They made large and generous plans for it. They laid it out in regular squares and set aside a great open space in the center for a market-place. This is the New Haven Green, which exists to-day just as John Brockett, the surveyor, laid it out in 1638. It is still the largest public square in the heart of any city in the United States. In the middle of the Green they built the first "meeting-house." It was fifty feet square, made of rough timbers, with a small tower on top where the drummer stood on Sundays to "drum" the people to church; for at first there were no bells. Each person had a seat carefully assigned to him, or her, in the meeting-house. Sometimes the boys sat with the soldiers near the door. We read later in the records that at one time the children in the galleries were so restless during the long sermons, that "tithing-men" were appointed "to take a stick or wand and smite such as are of uncomely behavior in the meeting and acquaint their parents." On week-days the children went to school in a schoolhouse which was built on the Green.

The town of New Haven was soon noted for its large and fine houses, Eaton's having nineteen fireplaces according to tradition, and Davenport's, thirteen. But at first any kind of shelter was used for protection. The people met under an oak tree for service on the first Sunday after landing and Reverend John Davenport preached a sermon to them on the "Temptation of the Wilderness," so it is said. During the first winter some of them slept in cellars dug out in the banks of one of the creeks and covered with earth. A boy named Michael Wigglesworth, who came to New Haven with his parents in October, 1638, when he was nine years old, lived in one of these cellars. When he grew up he wrote his autobiography and in it he says, "I remember that one great rain brake in upon us and drenched me so in my bed, being asleep, that I fell sick upon it, but the Lord in mercy spared my life and restored my health."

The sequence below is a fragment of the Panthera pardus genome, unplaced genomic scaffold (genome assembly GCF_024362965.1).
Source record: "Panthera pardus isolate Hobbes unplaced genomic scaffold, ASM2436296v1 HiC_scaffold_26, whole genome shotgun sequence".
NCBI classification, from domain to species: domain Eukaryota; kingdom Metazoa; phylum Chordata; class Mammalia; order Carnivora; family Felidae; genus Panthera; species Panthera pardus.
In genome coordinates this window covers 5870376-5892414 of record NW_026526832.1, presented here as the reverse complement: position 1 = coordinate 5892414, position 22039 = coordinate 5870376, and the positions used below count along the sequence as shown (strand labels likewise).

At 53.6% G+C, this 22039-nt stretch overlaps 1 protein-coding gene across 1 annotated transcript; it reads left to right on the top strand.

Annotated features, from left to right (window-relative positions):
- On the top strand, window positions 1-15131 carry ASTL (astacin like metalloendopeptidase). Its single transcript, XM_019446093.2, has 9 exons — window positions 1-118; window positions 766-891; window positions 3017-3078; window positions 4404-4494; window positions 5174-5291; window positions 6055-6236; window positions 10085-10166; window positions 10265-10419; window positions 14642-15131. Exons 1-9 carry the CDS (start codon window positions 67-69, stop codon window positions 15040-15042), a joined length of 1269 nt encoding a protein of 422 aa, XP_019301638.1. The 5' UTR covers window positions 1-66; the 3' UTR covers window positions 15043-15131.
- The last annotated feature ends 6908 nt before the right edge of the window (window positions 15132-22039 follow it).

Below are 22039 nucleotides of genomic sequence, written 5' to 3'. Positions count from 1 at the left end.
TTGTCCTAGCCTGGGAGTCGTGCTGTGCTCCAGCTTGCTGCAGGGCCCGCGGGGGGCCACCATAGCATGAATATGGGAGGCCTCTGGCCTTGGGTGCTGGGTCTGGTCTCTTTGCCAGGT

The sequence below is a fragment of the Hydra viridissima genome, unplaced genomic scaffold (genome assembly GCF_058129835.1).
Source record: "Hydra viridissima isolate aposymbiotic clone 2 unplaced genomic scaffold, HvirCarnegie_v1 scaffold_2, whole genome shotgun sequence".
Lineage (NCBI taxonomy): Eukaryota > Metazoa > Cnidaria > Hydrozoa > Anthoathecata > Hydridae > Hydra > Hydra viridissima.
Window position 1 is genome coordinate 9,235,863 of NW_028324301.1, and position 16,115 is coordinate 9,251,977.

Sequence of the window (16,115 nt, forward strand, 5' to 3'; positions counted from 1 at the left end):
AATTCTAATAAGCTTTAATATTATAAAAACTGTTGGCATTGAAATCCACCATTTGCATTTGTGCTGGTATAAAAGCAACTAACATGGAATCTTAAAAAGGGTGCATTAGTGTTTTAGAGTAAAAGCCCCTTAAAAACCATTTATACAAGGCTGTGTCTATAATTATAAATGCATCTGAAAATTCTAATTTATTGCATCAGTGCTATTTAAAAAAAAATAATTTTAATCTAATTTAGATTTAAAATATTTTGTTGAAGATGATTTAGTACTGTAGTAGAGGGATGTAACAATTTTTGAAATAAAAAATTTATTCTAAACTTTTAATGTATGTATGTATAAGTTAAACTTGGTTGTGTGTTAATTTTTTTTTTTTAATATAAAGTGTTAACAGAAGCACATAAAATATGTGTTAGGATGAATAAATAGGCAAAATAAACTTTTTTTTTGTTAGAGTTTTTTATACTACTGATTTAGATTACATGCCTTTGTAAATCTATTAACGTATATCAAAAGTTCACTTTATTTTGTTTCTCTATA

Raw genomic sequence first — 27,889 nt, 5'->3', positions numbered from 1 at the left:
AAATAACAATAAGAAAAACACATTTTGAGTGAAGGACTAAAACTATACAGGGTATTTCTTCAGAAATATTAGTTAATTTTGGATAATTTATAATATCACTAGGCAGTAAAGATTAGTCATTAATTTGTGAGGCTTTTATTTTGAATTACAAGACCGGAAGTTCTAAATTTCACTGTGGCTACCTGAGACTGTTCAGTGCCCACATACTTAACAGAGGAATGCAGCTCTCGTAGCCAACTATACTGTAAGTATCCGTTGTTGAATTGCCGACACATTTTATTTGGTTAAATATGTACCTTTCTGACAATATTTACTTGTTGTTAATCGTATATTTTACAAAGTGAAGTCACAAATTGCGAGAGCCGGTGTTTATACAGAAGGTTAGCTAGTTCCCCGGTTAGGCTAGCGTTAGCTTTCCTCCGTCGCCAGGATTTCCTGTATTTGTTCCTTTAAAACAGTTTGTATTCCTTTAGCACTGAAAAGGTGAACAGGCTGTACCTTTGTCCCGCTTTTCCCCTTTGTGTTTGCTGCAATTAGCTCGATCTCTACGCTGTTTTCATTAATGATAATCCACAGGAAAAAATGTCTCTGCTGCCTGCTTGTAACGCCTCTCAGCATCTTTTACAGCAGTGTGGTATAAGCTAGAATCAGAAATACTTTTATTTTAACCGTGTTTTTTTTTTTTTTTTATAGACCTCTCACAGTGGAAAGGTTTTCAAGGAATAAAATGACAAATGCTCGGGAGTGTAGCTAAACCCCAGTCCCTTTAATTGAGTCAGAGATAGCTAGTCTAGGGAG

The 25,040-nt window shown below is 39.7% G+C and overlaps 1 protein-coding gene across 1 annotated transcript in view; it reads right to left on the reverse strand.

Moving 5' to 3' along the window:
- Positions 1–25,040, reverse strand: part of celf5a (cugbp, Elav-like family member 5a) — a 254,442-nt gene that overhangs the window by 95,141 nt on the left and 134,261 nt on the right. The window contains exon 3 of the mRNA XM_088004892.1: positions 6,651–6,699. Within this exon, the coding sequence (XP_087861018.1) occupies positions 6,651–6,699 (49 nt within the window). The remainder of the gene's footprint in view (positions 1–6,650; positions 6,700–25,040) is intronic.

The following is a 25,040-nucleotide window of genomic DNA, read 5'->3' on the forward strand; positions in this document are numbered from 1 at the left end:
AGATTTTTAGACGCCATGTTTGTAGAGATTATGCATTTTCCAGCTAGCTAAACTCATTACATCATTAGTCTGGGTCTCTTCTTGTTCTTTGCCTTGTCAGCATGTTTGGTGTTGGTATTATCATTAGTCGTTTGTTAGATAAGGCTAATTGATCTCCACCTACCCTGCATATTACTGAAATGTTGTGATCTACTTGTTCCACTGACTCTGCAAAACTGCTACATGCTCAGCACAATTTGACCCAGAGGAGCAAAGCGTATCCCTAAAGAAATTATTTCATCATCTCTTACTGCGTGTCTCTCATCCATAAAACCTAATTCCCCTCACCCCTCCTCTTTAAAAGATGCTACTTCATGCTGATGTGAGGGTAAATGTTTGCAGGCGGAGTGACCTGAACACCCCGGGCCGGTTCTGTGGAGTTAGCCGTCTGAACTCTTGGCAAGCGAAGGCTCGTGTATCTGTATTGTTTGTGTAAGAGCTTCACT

When the settlers at Quinnipiac, or New Haven, as it was soon called, had been there a little more than a year, they met in Robert Newman's barn "to consult about settling civil government" and also about establishing a church. Up to this time they had lived under what was known as the "Plantation Covenant," which was a simple agreement among themselves that they would all "be ordered by those rules which the Scripture holds forth." At this meeting on June 4, l639, they decided that they would continue to accept the Bible as a code of laws, and that only church members should hold office or have the right to vote for magistrates. They did this under the direction of John Davenport, who in one of his writings had described this colony as "a new Plantation whose design is religion." This agreement, made in Robert


Once Upon A Time In Connecticut - 5/19